CRI and Cancer Immunology
Monday, April 27, 2015
The Pulse on Global Trials by Matthew Howes
Since being named “Breakthrough of the Year” by Science magazine less than two years ago, cancer immunology has been taken from the fringe to the forefront.
In a 2014 Global Innovation Survey by inVentiv Health, immunotherapy was ranked number one—the most important area of cancer research, ahead of gene therapy and targeted chemotherapy. Susan Swain, past president of ASCO, calls it “truly remarkable.”
Over a hundred years ago, the Father of Cancer Immunotherapy, William Coley, noticed a pattern of spontaneous tumor regressions in patients who experienced a serious skin infection called erysipelas. He theorized that a bacterial “toxin” from the infection was somehow the key.
“Nature often gives us hints to her profoundest secrets, and it is possible that she has given us a hint which, if we will but follow, may lead us on to the solution of this difficult problem,” Coley wrote in 1891. He began performing inoculations and seeing success with patients who had only weeks to live instead lived for years.
For 40 years, Coley treated hundreds of patients, many of whom went into remission. But because his work was not understood by the medical community, his method fell out of use. His approach was regarded by many professionals as junk science, and the American Cancer Society put Coley’s toxins on the list of unproven quack methods.
After Coley’s death, his daughter, Helen Coley Nauts, founded the most important organization in cancer immunology you’ve probably never heard of: Cancer Research Institute. CRIs mission was to build the scientific body of evidence that the body’s own immune system can fight cancer.
The story of CRI essentially is the story of cancer immunology itself. Without CRI, cancer immunology would not exist today. For over 60 years, CRI has supported the scientists who identified first the T cell receptor—the part of a T cell that binds to antigen and functions as the T cell’s ignition switch—and later the molecule called CD28 that functions as the T cell’s gas pedal.
Then, in 1995, CRI identified the T cell’s brakes, opening up a whole new view into cancer treatment. James Allison, Ph.D., pioneer in the field and director of CRI’s scientific council, said, “Once you’ve generated T cells that can recognize cancer, you’ve got them basically for the rest of your life.”
Known as checkpoint blockade, the treatment approach has seen some dramatic clinical responses in recent years, including ipilimumab (anti-CTLA-4), approved by the FDA for metastatic melanoma in 2011, and nivolumab (anti-PD-1), approved in 2014.
“I really believe that immunotherapy is what holds the promise for durable control, not just of melanoma, but of many cancers,” said Jedd Wolchok, associate director of the CRI scientific council, who is conducting clinical trials of checkpoint antibodies and leading CRI’s clinical program.
CRI is important not only for pioneering the vision of what cancer immunology could bring to oncology, but also for structuring a better model in which clinical trials take place in a collaborative community.
Core to that model is the Clinical Accelerator, designed to speed the development of new cancer immunotherapies. The most promising therapies involve combinations of different drugs that work in tandem to stimulate the immune system. But the existing model of drug development, which relies heavily on private pharmaceutical companies to conduct clinical trials, is not well suited to testing these combinations in a smart and coordinated way.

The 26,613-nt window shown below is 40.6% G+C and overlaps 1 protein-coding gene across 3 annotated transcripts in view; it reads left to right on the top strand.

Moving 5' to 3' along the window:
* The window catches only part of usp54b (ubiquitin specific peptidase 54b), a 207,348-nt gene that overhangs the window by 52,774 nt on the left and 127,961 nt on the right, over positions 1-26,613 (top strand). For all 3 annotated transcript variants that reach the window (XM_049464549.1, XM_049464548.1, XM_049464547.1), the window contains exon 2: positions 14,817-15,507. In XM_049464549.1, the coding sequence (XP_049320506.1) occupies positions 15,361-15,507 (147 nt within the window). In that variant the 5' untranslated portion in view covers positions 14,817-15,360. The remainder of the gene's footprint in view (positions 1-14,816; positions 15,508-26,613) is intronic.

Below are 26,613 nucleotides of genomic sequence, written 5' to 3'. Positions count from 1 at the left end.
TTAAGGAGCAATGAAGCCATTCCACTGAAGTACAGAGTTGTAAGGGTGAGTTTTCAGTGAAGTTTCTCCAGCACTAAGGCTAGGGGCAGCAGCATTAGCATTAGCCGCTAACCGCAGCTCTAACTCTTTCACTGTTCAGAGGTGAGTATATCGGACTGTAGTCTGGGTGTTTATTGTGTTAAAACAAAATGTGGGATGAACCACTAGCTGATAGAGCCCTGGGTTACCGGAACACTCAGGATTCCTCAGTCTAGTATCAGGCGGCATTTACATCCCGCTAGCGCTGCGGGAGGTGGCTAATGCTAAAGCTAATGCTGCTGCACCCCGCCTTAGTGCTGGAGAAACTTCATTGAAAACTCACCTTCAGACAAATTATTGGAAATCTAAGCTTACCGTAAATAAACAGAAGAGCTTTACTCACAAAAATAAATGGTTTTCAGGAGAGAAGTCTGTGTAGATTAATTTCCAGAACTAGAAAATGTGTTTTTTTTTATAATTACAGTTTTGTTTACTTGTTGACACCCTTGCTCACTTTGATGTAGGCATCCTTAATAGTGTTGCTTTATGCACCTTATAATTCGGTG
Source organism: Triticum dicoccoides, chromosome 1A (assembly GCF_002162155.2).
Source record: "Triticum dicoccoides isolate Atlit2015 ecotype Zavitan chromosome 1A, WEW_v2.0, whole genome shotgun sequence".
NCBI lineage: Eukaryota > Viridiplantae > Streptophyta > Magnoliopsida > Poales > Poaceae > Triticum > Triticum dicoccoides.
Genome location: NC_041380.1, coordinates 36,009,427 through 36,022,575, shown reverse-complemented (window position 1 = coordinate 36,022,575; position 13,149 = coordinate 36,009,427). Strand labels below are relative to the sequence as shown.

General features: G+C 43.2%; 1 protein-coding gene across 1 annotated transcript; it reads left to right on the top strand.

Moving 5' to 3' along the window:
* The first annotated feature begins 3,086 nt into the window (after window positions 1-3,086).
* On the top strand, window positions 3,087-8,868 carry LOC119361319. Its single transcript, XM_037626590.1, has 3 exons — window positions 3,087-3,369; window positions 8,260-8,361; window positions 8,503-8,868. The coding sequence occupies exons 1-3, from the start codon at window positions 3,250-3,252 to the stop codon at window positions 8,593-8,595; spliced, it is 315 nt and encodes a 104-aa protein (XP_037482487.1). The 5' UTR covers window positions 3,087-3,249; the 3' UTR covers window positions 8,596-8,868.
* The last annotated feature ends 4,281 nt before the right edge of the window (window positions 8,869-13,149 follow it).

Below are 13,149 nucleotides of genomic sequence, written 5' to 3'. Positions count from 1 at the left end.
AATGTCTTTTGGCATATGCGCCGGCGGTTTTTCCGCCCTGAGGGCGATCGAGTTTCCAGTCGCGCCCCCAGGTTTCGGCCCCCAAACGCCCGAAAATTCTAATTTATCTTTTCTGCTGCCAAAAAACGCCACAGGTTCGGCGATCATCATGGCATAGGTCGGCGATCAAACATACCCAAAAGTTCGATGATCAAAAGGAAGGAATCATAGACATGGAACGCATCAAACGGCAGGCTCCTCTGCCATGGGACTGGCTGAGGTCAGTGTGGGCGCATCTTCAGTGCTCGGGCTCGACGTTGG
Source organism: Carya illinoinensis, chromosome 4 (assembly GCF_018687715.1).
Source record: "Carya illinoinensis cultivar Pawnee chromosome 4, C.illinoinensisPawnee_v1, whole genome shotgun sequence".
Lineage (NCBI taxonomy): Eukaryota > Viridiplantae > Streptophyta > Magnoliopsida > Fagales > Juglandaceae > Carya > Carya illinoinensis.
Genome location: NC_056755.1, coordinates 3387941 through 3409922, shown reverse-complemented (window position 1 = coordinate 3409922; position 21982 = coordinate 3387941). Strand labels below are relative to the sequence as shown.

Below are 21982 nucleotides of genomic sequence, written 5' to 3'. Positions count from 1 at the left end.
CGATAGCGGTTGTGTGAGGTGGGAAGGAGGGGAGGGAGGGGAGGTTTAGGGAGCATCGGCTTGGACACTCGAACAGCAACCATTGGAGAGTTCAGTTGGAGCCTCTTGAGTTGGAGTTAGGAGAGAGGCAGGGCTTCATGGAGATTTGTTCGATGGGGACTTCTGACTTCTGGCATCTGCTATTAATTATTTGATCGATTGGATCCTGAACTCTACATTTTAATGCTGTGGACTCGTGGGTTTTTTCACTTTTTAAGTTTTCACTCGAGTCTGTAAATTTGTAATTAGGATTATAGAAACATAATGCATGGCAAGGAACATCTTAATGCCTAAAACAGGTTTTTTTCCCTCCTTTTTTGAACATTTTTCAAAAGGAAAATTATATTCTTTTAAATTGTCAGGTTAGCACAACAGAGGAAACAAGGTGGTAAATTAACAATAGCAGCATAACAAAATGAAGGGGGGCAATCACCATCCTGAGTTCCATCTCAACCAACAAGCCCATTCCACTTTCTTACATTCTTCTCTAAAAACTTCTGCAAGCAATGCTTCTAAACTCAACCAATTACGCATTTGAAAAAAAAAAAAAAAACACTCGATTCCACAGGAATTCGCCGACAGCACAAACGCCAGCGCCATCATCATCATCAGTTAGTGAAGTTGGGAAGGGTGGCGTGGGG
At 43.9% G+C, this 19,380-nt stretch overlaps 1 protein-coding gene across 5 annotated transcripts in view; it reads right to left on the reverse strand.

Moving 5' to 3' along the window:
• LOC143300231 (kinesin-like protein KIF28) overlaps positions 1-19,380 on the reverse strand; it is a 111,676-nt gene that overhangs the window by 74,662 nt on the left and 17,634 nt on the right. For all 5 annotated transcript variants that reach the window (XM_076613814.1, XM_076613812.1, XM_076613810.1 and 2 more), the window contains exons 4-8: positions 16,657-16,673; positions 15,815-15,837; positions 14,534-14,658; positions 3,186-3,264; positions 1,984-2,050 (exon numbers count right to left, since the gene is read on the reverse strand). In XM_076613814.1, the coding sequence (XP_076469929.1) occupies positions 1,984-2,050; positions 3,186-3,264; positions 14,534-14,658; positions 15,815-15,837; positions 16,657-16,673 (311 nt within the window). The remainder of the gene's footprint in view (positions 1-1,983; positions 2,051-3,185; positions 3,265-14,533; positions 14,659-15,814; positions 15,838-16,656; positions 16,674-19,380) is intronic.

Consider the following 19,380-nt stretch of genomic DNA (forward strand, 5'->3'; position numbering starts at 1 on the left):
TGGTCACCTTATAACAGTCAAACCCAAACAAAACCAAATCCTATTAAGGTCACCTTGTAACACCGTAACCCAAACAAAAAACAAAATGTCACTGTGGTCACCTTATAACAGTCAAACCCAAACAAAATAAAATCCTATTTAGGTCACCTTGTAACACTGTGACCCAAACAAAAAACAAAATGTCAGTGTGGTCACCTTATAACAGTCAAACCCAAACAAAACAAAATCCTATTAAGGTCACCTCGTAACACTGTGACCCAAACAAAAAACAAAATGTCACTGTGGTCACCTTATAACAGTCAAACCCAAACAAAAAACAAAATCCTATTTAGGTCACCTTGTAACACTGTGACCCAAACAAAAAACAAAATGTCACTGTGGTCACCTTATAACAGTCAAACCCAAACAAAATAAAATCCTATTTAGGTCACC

The Clinical Accelerator is the only nonprofit drug development incubator of its kind. It fosters collaboration among roughly 50 top academic researchers and 15 leading biopharmaceutical companies. By breaking down the natural competitive silos that tend to slow progress, the Clinical Accelerator helps bring better immunotherapies to patients more quickly.
“For reasons that have nothing to do with science, but everything to do with business, it’s very difficult to get the proper pieces to come together in a way that makes the most sense,” said Allison.
The Clinical Accelerator has made available to CRI scientists more than 25 new drugs that can be combined and tested in the clinic.
Trial funding comes largely from CRI’s nonprofit venture fund, but by securing returns on investment from partner companies if drugs become successful, the model is designed to become self-sustaining over time. “It’s a win-win-win situation,” said Adam Kolom, managing director of the venture fund, “providing significant and immediate benefits to patients, researchers and industry.”
But research doesn’t end there. “We need to get at the science of why a drug does or doesn’t work,” said Ellen Pure, a member of CRI’s scientific council. Insights generated from clinical trials need to feed back into basic laboratory research which, in turn, will lead to new discoveries that enhance treatment.
To facilitate this exchange, CRI established its Clinic and Laboratory Integration Program (CLIP), which supports researchers working at the intersection of basic and clinical research. CRI’s interest in supporting the next generation of talent in the field is strategic.
“When I began my career in cancer research in 1989, CRI was the only organization that believed in supporting junior researchers as the future of cancer immunotherapy,” said Drew Pardoll of Johns Hopkins University. “Without CRI, I would not be doing this today.”
Matthew Howes is senior vice president, marketing innovation for PALIO, an inVentiv Health company. Email email@example.com.
This article was reprinted from CWWeekly, a leading clinical research industry newsletter providing expanded analysis on breaking news, study leads, trial results and more. Subscribe »